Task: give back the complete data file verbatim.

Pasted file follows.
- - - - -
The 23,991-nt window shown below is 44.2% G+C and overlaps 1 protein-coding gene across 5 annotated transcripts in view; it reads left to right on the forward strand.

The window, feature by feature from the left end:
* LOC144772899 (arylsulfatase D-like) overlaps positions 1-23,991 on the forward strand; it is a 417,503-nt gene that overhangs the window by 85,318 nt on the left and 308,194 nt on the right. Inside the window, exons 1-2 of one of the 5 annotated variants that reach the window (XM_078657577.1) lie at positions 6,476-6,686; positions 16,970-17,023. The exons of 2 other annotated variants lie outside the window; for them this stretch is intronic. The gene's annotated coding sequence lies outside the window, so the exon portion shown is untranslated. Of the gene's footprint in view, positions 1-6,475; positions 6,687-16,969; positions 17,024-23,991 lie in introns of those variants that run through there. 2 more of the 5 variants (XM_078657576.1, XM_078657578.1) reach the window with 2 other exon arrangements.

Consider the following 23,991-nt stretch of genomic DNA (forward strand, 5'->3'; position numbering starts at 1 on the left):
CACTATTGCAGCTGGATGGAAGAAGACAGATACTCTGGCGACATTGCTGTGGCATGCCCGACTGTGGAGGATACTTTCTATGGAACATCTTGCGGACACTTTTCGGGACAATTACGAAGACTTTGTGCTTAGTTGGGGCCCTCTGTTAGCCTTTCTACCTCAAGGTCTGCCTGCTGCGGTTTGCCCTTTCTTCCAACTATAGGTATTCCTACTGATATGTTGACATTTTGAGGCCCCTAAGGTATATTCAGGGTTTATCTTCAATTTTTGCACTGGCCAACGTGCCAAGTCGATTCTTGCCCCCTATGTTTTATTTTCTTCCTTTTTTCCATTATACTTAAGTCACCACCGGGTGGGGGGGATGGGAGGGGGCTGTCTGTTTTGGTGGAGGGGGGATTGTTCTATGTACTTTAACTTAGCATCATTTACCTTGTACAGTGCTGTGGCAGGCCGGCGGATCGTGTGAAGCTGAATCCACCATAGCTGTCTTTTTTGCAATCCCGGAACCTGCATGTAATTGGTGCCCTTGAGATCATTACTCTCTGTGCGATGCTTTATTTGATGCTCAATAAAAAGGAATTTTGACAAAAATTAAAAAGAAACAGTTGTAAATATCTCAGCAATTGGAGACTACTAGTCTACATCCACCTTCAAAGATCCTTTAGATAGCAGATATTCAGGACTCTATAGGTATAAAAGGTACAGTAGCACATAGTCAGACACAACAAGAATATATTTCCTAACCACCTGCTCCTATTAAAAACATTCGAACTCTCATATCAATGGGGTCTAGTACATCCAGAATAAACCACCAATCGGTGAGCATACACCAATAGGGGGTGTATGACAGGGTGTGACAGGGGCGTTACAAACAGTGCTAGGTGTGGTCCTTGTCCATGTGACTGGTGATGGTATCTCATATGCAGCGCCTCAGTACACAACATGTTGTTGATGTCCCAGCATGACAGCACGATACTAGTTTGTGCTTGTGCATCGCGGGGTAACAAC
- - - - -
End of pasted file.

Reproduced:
The 23,991-nt window shown below is 44.2% G+C and overlaps 1 protein-coding gene across 5 annotated transcripts in view; it reads left to right on the forward strand.

The window, feature by feature from the left end:
* LOC144772899 (arylsulfatase D-like) overlaps positions 1-23,991 on the forward strand; it is a 417,503-nt gene that overhangs the window by 85,318 nt on the left and 308,194 nt on the right. Inside the window, exons 1-2 of one of the 5 annotated variants that reach the window (XM_078657577.1) lie at positions 6,476-6,686; positions 16,970-17,023. The exons of 2 other annotated variants lie outside the window; for them this stretch is intronic. The gene's annotated coding sequence lies outside the window, so the exon portion shown is untranslated. Of the gene's footprint in view, positions 1-6,475; positions 6,687-16,969; positions 17,024-23,991 lie in introns of those variants that run through there. 2 more of the 5 variants (XM_078657576.1, XM_078657578.1) reach the window with 2 other exon arrangements.

Consider the following 23,991-nt stretch of genomic DNA (forward strand, 5'->3'; position numbering starts at 1 on the left):
CACTATTGCAGCTGGATGGAAGAAGACAGATACTCTGGCGACATTGCTGTGGCATGCCCGACTGTGGAGGATACTTTCTATGGAACATCTTGCGGACACTTTTCGGGACAATTACGAAGACTTTGTGCTTAGTTGGGGCCCTCTGTTAGCCTTTCTACCTCAAGGTCTGCCTGCTGCGGTTTGCCCTTTCTTCCAACTATAGGTATTCCTACTGATATGTTGACATTTTGAGGCCCCTAAGGTATATTCAGGGTTTATCTTCAATTTTTGCACTGGCCAACGTGCCAAGTCGATTCTTGCCCCCTATGTTTTATTTTCTTCCTTTTTTCCATTATACTTAAGTCACCACCGGGTGGGGGGGATGGGAGGGGGCTGTCTGTTTTGGTGGAGGGGGGATTGTTCTATGTACTTTAACTTAGCATCATTTACCTTGTACAGTGCTGTGGCAGGCCGGCGGATCGTGTGAAGCTGAATCCACCATAGCTGTCTTTTTTGCAATCCCGGAACCTGCATGTAATTGGTGCCCTTGAGATCATTACTCTCTGTGCGATGCTTTATTTGATGCTCAATAAAAAGGAATTTTGACAAAAATTAAAAAGAAACAGTTGTAAATATCTCAGCAATTGGAGACTACTAGTCTACATCCACCTTCAAAGATCCTTTAGATAGCAGATATTCAGGACTCTATAGGTATAAAAGGTACAGTAGCACATAGTCAGACACAACAAGAATATATTTCCTAACCACCTGCTCCTATTAAAAACATTCGAACTCTCATATCAATGGGGTCTAGTACATCCAGAATAAACCACCAATCGGTGAGCATACACCAATAGGGGGTGTATGACAGGGTGTGACAGGGGCGTTACAAACAGTGCTAGGTGTGGTCCTTGTCCATGTGACTGGTGATGGTATCTCATATGCAGCGCCTCAGTACACAACATGTTGTTGATGTCCCAGCATGACAGCACGATACTAGTTTGTGCTTGTGCATCGCGGGGTAACAAC